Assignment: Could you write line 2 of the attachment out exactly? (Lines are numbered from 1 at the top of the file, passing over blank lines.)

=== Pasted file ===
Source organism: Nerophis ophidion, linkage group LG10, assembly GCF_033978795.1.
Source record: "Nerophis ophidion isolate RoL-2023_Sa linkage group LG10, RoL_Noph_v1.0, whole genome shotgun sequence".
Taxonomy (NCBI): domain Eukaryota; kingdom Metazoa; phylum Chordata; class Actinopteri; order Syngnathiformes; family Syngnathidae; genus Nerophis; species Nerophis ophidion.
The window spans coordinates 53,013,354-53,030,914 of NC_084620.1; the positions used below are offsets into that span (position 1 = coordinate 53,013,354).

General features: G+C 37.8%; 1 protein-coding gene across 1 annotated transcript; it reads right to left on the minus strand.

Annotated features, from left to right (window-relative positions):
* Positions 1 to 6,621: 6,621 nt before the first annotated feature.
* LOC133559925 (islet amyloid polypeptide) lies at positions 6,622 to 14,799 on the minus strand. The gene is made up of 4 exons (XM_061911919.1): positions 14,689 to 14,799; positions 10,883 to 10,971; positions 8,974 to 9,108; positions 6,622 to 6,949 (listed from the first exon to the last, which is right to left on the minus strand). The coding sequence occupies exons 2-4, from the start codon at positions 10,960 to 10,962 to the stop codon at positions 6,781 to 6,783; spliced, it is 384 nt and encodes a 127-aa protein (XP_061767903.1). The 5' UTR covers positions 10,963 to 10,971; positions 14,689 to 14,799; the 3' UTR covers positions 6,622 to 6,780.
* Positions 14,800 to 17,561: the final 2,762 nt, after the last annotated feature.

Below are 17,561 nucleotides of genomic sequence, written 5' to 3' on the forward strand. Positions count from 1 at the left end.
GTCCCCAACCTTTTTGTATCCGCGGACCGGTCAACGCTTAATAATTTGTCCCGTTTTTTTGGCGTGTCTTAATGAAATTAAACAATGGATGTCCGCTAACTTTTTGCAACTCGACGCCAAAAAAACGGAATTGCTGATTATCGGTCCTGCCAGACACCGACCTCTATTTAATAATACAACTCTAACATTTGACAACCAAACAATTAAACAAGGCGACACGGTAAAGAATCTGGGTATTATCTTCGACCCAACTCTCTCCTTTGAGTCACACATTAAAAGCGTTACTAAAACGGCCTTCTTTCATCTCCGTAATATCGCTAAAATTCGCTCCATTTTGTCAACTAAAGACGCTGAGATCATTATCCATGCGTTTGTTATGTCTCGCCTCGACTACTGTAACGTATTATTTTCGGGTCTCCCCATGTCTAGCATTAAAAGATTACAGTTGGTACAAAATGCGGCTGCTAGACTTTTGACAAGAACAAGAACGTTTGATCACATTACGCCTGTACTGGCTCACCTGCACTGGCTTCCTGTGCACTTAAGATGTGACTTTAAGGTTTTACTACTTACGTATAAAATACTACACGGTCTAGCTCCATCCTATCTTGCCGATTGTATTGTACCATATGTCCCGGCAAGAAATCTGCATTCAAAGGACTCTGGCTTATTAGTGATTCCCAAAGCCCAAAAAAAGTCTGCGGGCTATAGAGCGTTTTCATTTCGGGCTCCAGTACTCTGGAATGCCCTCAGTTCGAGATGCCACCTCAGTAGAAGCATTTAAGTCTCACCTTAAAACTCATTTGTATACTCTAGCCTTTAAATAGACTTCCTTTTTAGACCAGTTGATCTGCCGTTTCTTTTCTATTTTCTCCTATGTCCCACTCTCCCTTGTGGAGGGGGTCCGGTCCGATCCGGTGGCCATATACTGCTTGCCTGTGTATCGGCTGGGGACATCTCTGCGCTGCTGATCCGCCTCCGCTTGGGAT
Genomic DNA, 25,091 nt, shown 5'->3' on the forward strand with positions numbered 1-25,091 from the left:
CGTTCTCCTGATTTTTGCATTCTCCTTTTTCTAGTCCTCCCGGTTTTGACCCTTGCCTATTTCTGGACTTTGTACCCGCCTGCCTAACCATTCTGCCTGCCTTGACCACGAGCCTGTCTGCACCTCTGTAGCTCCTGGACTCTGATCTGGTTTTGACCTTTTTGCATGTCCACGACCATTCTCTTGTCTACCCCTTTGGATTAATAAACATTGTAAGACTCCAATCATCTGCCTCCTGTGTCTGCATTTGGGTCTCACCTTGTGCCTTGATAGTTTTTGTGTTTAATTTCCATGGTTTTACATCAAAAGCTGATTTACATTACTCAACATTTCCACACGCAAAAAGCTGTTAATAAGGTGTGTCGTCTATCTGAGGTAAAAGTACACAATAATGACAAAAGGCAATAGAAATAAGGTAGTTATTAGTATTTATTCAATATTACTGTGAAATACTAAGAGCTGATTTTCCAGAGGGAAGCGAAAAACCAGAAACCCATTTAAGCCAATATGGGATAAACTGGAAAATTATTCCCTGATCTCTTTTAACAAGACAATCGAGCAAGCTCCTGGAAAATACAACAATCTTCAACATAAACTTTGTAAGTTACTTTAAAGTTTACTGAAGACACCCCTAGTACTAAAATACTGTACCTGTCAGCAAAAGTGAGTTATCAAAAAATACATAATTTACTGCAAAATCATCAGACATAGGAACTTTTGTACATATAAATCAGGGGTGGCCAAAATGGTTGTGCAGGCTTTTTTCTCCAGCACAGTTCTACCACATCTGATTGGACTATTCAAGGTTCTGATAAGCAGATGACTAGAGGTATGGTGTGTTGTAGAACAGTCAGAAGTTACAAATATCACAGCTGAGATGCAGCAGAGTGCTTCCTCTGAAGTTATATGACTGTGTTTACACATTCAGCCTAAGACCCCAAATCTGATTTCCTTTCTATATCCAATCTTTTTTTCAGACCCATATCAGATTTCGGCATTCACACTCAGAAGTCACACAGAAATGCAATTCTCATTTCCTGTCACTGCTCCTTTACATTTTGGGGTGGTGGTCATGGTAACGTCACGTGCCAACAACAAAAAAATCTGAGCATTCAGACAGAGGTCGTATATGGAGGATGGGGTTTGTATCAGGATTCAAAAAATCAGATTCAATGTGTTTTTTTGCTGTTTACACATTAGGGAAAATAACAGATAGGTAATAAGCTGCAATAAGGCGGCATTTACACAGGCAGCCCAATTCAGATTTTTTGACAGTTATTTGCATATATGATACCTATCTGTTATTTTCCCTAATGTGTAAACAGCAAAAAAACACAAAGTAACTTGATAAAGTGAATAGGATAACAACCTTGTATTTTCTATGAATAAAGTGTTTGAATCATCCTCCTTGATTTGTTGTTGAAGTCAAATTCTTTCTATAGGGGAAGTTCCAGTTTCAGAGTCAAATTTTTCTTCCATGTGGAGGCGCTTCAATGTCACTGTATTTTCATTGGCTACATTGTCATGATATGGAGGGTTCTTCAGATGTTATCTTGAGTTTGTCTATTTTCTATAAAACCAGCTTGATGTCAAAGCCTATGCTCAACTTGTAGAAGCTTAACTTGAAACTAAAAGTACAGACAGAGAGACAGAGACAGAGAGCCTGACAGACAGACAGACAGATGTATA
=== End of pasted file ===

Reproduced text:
Source record: "Nerophis ophidion isolate RoL-2023_Sa linkage group LG10, RoL_Noph_v1.0, whole genome shotgun sequence".